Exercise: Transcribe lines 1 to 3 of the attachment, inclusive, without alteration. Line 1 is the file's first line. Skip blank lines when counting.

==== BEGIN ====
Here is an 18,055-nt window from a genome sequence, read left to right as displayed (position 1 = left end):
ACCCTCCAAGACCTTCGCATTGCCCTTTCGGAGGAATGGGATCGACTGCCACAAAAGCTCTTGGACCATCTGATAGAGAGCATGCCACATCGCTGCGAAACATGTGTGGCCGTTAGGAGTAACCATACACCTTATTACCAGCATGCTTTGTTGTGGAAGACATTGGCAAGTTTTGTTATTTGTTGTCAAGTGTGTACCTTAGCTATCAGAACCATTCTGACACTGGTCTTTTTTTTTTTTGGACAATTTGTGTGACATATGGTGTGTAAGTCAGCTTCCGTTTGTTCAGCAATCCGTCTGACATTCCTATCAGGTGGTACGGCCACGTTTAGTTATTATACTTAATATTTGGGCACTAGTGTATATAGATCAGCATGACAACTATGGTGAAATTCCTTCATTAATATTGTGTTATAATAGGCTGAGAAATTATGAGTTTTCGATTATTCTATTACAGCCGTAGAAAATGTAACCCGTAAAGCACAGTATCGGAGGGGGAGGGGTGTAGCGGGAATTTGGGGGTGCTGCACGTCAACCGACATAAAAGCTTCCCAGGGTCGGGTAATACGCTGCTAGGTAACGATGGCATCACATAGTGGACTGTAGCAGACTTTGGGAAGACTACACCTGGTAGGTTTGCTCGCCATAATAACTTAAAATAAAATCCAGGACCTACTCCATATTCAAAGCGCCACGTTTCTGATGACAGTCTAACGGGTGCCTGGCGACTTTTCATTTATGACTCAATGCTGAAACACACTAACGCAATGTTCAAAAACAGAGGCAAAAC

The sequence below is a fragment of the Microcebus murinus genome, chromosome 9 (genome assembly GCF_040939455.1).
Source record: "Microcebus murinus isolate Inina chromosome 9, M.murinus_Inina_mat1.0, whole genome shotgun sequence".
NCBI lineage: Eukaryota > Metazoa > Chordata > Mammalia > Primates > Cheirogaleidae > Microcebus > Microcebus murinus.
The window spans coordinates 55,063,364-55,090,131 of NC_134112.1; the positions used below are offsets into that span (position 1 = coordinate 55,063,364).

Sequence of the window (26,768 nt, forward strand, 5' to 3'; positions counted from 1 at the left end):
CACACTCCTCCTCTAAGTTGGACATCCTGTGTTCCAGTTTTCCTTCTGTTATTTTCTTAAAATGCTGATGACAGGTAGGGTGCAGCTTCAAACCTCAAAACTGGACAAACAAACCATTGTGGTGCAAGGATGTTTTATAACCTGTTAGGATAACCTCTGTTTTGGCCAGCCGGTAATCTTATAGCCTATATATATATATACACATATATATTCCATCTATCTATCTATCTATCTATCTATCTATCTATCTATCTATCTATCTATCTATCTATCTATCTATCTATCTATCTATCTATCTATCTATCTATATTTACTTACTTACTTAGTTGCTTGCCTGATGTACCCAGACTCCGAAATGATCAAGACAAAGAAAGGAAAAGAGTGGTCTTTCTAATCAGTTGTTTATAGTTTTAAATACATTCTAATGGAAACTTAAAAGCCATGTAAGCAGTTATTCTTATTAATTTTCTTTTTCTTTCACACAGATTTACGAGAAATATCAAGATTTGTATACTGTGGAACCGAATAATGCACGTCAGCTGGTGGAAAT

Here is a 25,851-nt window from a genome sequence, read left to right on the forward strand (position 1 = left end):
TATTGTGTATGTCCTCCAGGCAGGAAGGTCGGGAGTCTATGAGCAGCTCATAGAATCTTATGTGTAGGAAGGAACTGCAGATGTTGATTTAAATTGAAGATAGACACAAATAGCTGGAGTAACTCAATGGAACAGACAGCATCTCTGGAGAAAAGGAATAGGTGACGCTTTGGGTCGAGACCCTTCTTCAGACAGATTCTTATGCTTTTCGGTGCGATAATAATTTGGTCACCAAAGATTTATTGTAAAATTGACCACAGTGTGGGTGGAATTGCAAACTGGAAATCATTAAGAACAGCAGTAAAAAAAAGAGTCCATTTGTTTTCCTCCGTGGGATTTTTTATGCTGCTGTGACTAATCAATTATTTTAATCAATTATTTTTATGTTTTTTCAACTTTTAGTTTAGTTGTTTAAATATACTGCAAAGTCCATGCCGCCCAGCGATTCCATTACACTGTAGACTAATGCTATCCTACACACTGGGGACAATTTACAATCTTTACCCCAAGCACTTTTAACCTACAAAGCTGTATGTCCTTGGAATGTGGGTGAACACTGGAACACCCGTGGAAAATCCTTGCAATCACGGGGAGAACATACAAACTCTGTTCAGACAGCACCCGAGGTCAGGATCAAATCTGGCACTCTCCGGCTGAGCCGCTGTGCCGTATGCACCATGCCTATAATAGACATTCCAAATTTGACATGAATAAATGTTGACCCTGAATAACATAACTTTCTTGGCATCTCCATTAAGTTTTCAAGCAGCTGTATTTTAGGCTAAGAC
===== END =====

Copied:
Here is an 18,055-nt window from a genome sequence, read left to right as displayed (position 1 = left end):
ACCCTCCAAGACCTTCGCATTGCCCTTTCGGAGGAATGGGATCGACTGCCACAAAAGCTCTTGGACCATCTGATAGAGAGCATGCCACATCGCTGCGAAACATGTGTGGCCGTTAGGAGTAACCATACACCTTATTACCAGCATGCTTTGTTGTGGAAGACATTGGCAAGTTTTGTTATTTGTTGTCAAGTGTGTACCTTAGCTATCAGAACCATTCTGACACTGGTCTTTTTTTTTTTTGGACAATTTGTGTGACATATGGTGTGTAAGTCAGCTTCCGTTTGTTCAGCAATCCGTCTGACATTCCTATCAGGTGGTACGGCCACGTTTAGTTATTATACTTAATATTTGGGCACTAGTGTATATAGATCAGCATGACAACTATGGTGAAATTCCTTCATTAATATTGTGTTATAATAGGCTGAGAAATTATGAGTTTTCGATTATTCTATTACAGCCGTAGAAAATGTAACCCGTAAAGCACAGTATCGGAGGGGGAGGGGTGTAGCGGGAATTTGGGGGTGCTGCACGTCAACCGACATAAAAGCTTCCCAGGGTCGGGTAATACGCTGCTAGGTAACGATGGCATCACATAGTGGACTGTAGCAGACTTTGGGAAGACTACACCTGGTAGGTTTGCTCGCCATAATAACTTAAAATAAAATCCAGGACCTACTCCATATTCAAAGCGCCACGTTTCTGATGACAGTCTAACGGGTGCCTGGCGACTTTTCATTTATGACTCAATGCTGAAACACACTAACGCAATGTTCAAAAACAGAGGCAAAAC

The sequence below is a fragment of the Microcebus murinus genome, chromosome 9 (genome assembly GCF_040939455.1).